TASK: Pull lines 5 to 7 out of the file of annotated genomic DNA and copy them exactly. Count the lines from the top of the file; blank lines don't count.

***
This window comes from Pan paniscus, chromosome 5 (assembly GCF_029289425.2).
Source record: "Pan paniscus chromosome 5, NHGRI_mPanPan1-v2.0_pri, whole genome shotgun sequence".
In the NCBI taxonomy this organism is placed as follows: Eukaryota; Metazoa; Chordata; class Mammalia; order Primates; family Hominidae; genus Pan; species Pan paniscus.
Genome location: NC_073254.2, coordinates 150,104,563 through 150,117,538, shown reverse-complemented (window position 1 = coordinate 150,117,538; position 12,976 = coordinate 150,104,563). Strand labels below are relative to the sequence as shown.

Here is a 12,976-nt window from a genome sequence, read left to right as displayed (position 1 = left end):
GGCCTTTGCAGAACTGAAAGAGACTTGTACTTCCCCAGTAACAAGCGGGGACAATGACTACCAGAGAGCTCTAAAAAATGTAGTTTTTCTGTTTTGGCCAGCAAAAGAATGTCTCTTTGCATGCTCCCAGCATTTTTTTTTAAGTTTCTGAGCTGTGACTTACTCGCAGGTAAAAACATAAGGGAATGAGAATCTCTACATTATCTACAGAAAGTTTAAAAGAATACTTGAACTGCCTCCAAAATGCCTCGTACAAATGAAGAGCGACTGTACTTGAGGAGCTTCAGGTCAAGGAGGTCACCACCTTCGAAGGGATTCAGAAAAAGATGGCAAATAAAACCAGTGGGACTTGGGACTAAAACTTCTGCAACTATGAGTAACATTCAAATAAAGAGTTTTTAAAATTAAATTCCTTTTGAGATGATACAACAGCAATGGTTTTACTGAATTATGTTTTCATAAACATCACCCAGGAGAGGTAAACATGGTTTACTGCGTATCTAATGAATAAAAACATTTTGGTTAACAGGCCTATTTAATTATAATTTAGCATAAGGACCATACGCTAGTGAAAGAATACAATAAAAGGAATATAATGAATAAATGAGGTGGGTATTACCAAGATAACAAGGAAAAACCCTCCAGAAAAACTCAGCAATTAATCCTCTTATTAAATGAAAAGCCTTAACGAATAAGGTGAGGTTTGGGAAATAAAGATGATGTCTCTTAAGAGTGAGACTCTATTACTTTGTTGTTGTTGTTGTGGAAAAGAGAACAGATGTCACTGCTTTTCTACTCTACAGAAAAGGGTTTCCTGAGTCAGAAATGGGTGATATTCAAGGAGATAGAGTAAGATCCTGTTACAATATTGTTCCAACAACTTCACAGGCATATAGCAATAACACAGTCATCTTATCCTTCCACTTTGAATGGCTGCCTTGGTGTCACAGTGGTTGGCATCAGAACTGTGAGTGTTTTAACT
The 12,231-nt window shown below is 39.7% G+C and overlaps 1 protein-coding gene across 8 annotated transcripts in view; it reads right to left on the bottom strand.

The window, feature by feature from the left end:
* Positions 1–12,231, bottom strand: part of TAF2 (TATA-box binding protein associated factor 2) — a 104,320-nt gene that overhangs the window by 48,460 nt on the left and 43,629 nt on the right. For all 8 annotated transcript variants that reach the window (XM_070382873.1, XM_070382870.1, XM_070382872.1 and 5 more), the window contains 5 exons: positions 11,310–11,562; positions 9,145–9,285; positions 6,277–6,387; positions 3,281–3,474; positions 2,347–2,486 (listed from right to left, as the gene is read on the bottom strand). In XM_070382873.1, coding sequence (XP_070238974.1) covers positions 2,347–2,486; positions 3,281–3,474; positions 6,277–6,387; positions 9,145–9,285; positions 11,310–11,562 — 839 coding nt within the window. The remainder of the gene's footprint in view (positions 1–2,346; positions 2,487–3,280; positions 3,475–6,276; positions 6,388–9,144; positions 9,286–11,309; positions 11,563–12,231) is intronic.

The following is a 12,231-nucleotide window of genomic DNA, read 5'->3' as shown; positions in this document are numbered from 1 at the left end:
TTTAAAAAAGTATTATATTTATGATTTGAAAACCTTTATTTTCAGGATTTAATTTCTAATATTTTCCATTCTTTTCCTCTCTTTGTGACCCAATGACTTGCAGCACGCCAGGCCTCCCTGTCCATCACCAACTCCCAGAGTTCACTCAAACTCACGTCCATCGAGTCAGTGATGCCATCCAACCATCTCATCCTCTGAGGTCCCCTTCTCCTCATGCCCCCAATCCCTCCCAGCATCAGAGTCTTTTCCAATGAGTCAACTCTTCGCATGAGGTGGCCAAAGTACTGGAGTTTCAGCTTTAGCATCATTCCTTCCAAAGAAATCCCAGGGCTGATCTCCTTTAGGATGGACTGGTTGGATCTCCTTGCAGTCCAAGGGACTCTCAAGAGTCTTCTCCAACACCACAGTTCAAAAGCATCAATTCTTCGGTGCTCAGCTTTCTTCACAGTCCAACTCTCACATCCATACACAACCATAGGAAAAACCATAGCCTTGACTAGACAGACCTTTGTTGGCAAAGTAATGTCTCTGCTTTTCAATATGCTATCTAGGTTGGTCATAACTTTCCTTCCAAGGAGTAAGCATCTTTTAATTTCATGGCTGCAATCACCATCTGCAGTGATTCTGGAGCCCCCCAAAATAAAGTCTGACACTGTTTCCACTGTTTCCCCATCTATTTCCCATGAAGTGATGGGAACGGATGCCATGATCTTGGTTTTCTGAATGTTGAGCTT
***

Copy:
Here is a 12,976-nt window from a genome sequence, read left to right as displayed (position 1 = left end):
GGCCTTTGCAGAACTGAAAGAGACTTGTACTTCCCCAGTAACAAGCGGGGACAATGACTACCAGAGAGCTCTAAAAAATGTAGTTTTTCTGTTTTGGCCAGCAAAAGAATGTCTCTTTGCATGCTCCCAGCATTTTTTTTTAAGTTTCTGAGCTGTGACTTACTCGCAGGTAAAAACATAAGGGAATGAGAATCTCTACATTATCTACAGAAAGTTTAAAAGAATACTTGAACTGCCTCCAAAATGCCTCGTACAAATGAAGAGCGACTGTACTTGAGGAGCTTCAGGTCAAGGAGGTCACCACCTTCGAAGGGATTCAGAAAAAGATGGCAAATAAAACCAGTGGGACTTGGGACTAAAACTTCTGCAACTATGAGTAACATTCAAATAAAGAGTTTTTAAAATTAAATTCCTTTTGAGATGATACAACAGCAATGGTTTTACTGAATTATGTTTTCATAAACATCACCCAGGAGAGGTAAACATGGTTTACTGCGTATCTAATGAATAAAAACATTTTGGTTAACAGGCCTATTTAATTATAATTTAGCATAAGGACCATACGCTAGTGAAAGAATACAATAAAAGGAATATAATGAATAAATGAGGTGGGTATTACCAAGATAACAAGGAAAAACCCTCCAGAAAAACTCAGCAATTAATCCTCTTATTAAATGAAAAGCCTTAACGAATAAGGTGAGGTTTGGGAAATAAAGATGATGTCTCTTAAGAGTGAGACTCTATTACTTTGTTGTTGTTGTTGTGGAAAAGAGAACAGATGTCACTGCTTTTCTACTCTACAGAAAAGGGTTTCCTGAGTCAGAAATGGGTGATATTCAAGGAGATAGAGTAAGATCCTGTTACAATATTGTTCCAACAACTTCACAGGCATATAGCAATAACACAGTCATCTTATCCTTCCACTTTGAATGGCTGCCTTGGTGTCACAGTGGTTGGCATCAGAACTGTGAGTGTTTTAACT
The 12,231-nt window shown below is 39.7% G+C and overlaps 1 protein-coding gene across 8 annotated transcripts in view; it reads right to left on the bottom strand.